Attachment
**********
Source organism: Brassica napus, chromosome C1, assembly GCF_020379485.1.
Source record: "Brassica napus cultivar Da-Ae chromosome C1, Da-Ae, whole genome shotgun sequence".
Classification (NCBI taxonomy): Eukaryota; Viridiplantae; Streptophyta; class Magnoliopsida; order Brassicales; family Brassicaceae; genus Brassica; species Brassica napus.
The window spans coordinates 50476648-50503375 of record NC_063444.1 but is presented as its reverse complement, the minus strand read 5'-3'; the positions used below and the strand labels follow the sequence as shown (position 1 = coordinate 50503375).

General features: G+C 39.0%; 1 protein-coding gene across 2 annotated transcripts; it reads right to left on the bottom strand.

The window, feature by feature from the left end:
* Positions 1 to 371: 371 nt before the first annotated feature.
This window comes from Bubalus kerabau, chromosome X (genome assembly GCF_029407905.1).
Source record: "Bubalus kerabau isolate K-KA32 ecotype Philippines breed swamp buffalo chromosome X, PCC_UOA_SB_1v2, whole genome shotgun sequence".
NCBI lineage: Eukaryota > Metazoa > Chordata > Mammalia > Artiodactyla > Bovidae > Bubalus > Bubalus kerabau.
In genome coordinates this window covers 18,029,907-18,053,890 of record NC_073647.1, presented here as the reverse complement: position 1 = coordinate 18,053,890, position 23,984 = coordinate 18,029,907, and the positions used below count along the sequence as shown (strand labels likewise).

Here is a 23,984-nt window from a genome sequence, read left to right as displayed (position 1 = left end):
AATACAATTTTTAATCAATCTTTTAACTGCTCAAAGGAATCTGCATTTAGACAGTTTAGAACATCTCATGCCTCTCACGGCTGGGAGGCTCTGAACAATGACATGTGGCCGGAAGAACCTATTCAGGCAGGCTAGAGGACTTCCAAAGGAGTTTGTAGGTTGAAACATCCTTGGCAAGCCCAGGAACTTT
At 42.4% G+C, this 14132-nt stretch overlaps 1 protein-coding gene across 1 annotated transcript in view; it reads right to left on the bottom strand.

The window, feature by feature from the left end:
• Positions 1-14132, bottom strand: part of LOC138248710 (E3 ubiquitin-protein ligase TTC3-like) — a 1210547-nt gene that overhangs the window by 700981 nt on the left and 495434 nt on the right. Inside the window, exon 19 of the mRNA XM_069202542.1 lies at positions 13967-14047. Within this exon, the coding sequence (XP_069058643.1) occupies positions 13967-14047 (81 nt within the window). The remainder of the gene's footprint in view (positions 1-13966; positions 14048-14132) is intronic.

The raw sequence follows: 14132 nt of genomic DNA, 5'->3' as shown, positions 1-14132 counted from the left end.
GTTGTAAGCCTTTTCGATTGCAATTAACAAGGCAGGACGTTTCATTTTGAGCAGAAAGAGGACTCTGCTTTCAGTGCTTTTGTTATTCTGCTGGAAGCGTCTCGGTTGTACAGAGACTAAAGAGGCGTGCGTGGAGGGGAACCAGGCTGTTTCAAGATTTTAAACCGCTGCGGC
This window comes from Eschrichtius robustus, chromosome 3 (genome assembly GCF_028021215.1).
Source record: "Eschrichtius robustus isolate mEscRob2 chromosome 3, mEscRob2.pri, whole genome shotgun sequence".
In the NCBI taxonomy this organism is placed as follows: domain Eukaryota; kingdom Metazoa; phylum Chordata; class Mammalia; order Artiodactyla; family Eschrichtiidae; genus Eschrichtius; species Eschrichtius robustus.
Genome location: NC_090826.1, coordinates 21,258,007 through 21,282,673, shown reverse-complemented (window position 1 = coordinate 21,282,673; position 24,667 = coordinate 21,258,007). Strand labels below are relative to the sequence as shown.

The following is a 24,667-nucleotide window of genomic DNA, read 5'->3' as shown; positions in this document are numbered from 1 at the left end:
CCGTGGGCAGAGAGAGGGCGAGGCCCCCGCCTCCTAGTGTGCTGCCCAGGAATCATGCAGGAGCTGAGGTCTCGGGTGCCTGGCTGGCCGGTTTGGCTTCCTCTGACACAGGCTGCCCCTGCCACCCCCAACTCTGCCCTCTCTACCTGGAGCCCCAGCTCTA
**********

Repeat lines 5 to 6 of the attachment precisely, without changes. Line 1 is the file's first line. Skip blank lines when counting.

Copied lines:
General features: G+C 39.0%; 1 protein-coding gene across 2 annotated transcripts; it reads right to left on the bottom strand.

The window, feature by feature from the left end: